Make an entranceway for me the size of a needle's eye, and I will open it for you like the doorways of a palace.2

The Midrash refers to a Jew seeking to turn to G‑d, whether after spending time apart due to sin or apathy, or simply a Jew’s desire to get ever closer to his or her Creator. G‑d tells them, “Make just a small effort, however small it is. If you do that, I will help you do the rest.”

You see, G‑d is always willing to help us. But the way it works is that you must take the initiative. It need not be something huge, but it must be something. As soon as you do that, G‑d pulls you up, lifting you past any benchmark you could have reached on your own.

This is a comforting thought—for most. The problem in Egypt was that the people weren’t even capable of that little bit. They desperately needed G‑d’s help, but they were sadly unable to make even the smallest effort to do anything about it.

This reality was true on both the physical and spiritual level.

In the literal sense, the people were simply exhausted. When Moses first came to them with tidings from G‑d that redemption was on the way, the Torah tells us that they didn’t listen for they were “out of breath from the hard work.” This is a profound psychological prison, in which the slave is so deep into his oppression that he’s no longer capable of even contemplating freedom. Even the hopes and dreams are gone, leaving a shell of a human too deep in bondage to consider freedom.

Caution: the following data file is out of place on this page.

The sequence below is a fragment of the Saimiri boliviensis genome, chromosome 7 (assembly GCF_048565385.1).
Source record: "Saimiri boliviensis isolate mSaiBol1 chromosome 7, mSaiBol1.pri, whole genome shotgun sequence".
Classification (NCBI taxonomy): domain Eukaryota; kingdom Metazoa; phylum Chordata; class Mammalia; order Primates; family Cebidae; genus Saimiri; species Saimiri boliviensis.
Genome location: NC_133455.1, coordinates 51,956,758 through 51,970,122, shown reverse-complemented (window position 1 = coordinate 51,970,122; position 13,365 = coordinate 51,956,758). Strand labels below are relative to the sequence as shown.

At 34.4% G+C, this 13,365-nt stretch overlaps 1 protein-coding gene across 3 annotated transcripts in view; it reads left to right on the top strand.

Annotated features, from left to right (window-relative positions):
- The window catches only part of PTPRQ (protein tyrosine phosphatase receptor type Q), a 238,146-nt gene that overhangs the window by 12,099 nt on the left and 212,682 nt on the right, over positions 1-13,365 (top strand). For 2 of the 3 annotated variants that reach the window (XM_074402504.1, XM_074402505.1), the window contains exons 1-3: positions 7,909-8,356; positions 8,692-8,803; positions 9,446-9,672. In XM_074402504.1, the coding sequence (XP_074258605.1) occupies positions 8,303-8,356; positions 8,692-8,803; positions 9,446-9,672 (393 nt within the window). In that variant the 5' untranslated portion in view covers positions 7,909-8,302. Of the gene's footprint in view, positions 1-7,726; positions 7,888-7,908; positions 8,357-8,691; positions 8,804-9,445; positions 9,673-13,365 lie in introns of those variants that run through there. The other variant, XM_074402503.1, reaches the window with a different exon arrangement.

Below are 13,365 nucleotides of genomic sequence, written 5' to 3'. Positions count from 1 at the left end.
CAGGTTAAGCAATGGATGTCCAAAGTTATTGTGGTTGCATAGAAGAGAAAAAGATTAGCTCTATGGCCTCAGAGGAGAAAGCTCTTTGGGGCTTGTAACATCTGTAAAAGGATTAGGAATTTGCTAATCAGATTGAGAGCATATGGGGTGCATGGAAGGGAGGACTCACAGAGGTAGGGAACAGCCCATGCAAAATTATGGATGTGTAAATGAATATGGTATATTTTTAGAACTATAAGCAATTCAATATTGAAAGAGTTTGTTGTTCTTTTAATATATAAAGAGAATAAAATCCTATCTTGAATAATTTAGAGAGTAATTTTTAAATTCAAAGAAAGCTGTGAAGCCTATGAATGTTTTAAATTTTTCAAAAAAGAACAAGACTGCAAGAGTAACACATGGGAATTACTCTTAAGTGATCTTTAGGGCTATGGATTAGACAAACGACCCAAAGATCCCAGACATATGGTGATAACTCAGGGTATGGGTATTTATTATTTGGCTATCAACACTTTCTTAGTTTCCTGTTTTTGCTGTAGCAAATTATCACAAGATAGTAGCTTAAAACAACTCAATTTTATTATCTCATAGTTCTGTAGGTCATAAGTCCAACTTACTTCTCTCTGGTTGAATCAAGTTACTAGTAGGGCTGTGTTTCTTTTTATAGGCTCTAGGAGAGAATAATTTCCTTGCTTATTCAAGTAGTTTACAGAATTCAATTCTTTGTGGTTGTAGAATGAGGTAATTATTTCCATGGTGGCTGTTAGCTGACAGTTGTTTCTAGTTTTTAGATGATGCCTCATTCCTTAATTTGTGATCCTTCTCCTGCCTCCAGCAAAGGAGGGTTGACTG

And from a spiritual perspective, the Zohar tells us that the people had sunk to the 49th of the “50 gates of impurity.” After centuries in that depraved land and so much suffering, they had nearly forgotten their identity and had even stooped to idolatry.

All in all, our ancestors in Egypt were in no position to do anything to better their own situation. They were unable to follow the classic rule of “You make the first move.”

So what happened? How did they end up leaving?

G‑d Passes Over the Entranceway

This is the deeper meaning of Passover. The Hebrew word for “entrance” in the verse, “And G‑d will pass over the entrance” is the same word for “entranceway” used in the Midrash in which G‑d declares that we must make the first effort.